Xavier’s got a bit of history of this sort of thing. As a potential customer of Melb private high schools, I keep track of these things. I assume that the other parents do to, and are seeking this kind of education for their children. They might argue that this is exactly the kind of education that best prepares their children for their working life (or “the ruling class”, as you say). In fact, I have spoken to parents who say exactly that. I assume that the parents you quote who talk about “keep them away from the riff-raff, violence and bad behaviour ” choose schools other than Xavier. I would/will.

    As far as I’m concerned, unless Xavier changes their headmaster as a consequence, they are not really trying to change things. And since I’ve heard nothing about that, I assume they regard this as *only a little too much*, not a fundamental issue. And if this is the case, then they are indeed a disgrace to “Christian values”. But since they declare themselves as a Catholic school in the tradition of St Ignatius (Jesuit), I really expect nothing else anyway, since the Catholics started selectively abandoning Christian values centuries ago.

    So, don’t tar all christian schools with the same brush. But yes, there’s clearly a problem here. And even as a probable customer of private high schools, I see no reason why the government should provide them with any funding.

  • brownie says:

    decades old comment on Xavier: “Parent pitches up to enrol son and Head says ‘so want do you want him to be – a bookie or a football player?’ ”

    I know of a Merton Hall party where parents were away and their furniture was flung in the pool by outta control teen drunks.

    One goes to Xavier so one may play in the Old Xavs for years after, and have great AfterGameDrinks?

    I lived in a house only a couple of years ago where college Year 12’s celebrated their completion and dispersal. MANY of them (really) had 99.5 results.
    The party went day and night for 3 days and the backyard looked like Keith Moon had been – I felt they were all just exploding from the STRESS of expectation by The Paying Parents.

    A gap-year is such a sensible break between levels.

    A very good reason to send a child to a church school for 7 years, is so that they don’t embrace obsessive cultism when older. I am very close to a woman who chose a Primary church school for this reason.
    After years of daily Chapel, the child goes “christianity? = yawn”
    (thank God. bwah ha)

    No ‘muck-up day’ in my ‘day’. We got HIT a lot by teachers. Imagine that.

  • brownie says:

    PS and of course – Yet another most excellent post dear Balcony Blogger.

    re govt funding: that woman I know whose child was in Tarquin, Algernon & Hugo’s class, changed to the actual Summer Heights High for Year 7.
    Used to working hard at school fundraising, She pitched up to join the SHH Mothers Club.
    We don’t have one, they told her.
    “So how do you buy computers for every child in Grade 2 like the school we just left?”
    Oh the Govt gives it to us.

  • TimT says:

    ‘Celebration day’ has to be the dumbest idea for a name change ever. Quite aside from anything else, it’s probably going to be a purely cosmetic change – next time a kid’s leg gets broken, will it be in the name of ‘celebration’?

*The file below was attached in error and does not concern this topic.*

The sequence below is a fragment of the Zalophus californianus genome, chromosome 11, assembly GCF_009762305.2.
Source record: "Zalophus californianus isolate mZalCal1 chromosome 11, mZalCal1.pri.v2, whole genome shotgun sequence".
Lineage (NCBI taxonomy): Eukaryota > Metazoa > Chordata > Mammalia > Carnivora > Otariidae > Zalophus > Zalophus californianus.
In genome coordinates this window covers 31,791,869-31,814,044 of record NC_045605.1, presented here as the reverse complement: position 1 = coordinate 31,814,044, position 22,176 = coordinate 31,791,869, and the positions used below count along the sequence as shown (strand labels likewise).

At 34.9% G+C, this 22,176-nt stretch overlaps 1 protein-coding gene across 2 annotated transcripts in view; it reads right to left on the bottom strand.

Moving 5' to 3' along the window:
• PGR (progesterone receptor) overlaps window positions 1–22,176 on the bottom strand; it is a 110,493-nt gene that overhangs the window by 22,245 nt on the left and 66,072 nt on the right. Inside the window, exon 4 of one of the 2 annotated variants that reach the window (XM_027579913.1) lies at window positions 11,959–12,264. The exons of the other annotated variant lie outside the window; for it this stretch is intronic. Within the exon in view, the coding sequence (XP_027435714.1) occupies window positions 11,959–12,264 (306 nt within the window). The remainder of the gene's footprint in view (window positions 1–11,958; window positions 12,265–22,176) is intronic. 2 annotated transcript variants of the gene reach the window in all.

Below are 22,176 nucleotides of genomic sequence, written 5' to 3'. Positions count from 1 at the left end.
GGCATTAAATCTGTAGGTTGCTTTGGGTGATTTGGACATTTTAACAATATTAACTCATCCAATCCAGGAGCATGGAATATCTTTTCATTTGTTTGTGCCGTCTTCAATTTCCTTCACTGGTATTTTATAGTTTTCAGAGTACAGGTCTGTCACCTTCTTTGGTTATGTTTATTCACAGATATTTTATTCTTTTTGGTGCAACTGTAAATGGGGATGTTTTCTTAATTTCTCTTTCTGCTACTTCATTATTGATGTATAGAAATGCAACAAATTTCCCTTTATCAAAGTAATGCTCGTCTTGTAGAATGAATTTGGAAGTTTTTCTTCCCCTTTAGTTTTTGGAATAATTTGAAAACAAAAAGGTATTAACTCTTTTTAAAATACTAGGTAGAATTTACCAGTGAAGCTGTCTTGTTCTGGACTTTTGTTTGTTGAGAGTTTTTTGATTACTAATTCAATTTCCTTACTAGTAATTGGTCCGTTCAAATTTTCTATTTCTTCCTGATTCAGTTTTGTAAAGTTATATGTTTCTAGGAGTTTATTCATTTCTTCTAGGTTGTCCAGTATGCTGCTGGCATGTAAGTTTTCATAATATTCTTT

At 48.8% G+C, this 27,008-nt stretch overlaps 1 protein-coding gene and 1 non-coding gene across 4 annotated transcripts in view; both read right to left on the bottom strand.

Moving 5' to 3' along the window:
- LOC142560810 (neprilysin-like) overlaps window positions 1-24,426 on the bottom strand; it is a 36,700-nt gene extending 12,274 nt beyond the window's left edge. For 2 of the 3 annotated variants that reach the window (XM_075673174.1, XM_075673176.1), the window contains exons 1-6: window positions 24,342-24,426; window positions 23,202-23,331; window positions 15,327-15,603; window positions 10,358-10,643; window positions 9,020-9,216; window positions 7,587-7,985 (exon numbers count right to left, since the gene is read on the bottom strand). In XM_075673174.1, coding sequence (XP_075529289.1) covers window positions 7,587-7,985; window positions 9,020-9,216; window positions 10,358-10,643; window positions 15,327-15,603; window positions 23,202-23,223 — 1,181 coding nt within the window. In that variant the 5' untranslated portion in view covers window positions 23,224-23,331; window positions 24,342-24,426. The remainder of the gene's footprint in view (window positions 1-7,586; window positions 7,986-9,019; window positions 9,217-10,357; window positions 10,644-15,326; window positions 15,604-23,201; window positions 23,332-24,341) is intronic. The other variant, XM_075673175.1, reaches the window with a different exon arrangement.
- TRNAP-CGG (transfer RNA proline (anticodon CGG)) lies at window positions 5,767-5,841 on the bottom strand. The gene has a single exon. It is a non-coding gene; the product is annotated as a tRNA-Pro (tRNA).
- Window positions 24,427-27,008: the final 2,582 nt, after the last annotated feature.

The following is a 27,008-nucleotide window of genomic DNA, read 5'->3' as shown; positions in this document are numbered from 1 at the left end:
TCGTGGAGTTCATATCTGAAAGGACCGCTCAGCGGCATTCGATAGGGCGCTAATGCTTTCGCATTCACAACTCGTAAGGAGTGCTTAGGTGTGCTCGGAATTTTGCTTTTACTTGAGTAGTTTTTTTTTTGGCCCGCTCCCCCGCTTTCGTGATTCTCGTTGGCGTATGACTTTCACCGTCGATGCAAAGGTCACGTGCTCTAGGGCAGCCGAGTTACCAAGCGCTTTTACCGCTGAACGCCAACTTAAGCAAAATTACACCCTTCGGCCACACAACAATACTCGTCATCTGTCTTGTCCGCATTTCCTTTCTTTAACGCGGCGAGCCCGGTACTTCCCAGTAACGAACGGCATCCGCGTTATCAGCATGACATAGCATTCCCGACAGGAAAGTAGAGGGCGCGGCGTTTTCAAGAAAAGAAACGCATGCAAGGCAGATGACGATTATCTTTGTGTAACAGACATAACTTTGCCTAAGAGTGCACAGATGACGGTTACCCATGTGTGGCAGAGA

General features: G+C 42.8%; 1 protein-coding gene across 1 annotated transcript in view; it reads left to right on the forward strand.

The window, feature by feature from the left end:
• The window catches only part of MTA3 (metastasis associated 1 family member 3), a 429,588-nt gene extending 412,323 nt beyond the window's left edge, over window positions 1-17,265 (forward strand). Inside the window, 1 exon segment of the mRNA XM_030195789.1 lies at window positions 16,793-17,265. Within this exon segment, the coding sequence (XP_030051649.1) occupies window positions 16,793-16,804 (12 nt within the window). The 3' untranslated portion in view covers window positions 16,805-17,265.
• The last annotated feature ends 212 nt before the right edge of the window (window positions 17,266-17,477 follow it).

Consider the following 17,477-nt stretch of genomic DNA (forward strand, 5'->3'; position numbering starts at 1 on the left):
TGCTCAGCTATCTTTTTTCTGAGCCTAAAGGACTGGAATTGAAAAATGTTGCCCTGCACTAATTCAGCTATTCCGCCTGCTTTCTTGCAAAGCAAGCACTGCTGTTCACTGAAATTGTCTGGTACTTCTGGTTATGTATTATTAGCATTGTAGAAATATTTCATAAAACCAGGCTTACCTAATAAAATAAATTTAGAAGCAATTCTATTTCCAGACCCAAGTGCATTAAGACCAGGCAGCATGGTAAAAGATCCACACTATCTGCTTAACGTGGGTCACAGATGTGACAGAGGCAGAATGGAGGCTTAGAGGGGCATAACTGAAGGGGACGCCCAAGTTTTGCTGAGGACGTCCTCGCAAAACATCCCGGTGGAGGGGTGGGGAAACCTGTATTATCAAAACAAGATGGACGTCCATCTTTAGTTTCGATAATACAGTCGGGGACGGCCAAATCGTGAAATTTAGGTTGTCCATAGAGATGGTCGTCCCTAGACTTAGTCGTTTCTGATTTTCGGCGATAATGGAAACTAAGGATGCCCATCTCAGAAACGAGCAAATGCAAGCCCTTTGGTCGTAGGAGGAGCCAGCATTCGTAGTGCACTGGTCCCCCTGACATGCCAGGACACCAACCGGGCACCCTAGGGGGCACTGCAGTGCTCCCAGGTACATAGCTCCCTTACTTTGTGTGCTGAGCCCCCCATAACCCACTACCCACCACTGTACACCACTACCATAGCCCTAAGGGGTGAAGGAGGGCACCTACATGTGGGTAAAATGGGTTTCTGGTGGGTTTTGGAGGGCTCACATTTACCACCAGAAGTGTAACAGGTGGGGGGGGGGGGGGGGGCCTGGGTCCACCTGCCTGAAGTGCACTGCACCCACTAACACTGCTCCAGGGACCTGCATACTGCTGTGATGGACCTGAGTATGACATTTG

Initial reports had it that the whole of year 12 was going to be suspended. I’m not really sure what an appropriate punishment would be in those circumstances, but there probably were a lot of pissed off parents who would have argued, with some justification, that it would be punishing everyone for the actions of an irresponsible minority.

    Interesting to read these Xavier stories, my old flatmate was a Xavier boy way back, and he never told me anything like this!

  • Tony T says:

    A letter to the Age:

    “Xavier principal Chris McCabe says Nick Mooney wasn’t bullied, he was just in the wrong place at the wrong time. Sounds like Jesuit sophistry to me, unless Mr McCabe means the wrong place is Xavier, and the wrong time is now.”

    They won’t sack the headmaster, Jesuit sophistry is THE key selection criterion.

  • kate says:

    Friends of my parents who sent their kids to various elite private schools found themselves spending all of their children’s teens trying to ensure that the parents of other kids didn’t get their kids drunk.

    When I was at St. Middle of the Road School for Girls Whose Dad’s Are Bus Drivers we had to save up, and go to the bottle shop ourselves. Needless to say, we drank a lot less than kids who are handed the keys to the drinks cabinet and told to invite over anyone they like. Our parents actually acted like parents, and expected us to act legally, and to work hard. Then if we didn’t work hard we knew we’d have to live with the consequences. There seems to be rather a shortage of that in the upper classes these days.

  • […] The proper care and socialization of one’s offspring is of course a matter of concern, and when you throw in a bit of capital-accrual-obsessed monopolization of the childcare industry, it’s Not as easy as ABC, skepticlawyer notes. Throw in “classy” all-boys schools teaching “Christian values” – only to have the rugrats go nuts on Muckup day – and really, Blogger on the Cast Iron Balcony, it’s enough to make one want to retire to the conservatory with the G&T. […]

  • […] The proper care and socialization of one’s offspring is of course a matter of concern, and when you throw in a bit of capital-accrual-obsessed monopolization of the childcare industry, it’s Not as easy as ABC, skepticlawyer notes. Throw in “classy” all-boys schools teaching “Christian values” – only to have the rugrats go nuts on Muckup day – and really, Blogger on the Cast Iron Balcony, it’s enough to make one want to retire to the conservatory with the G&T. […]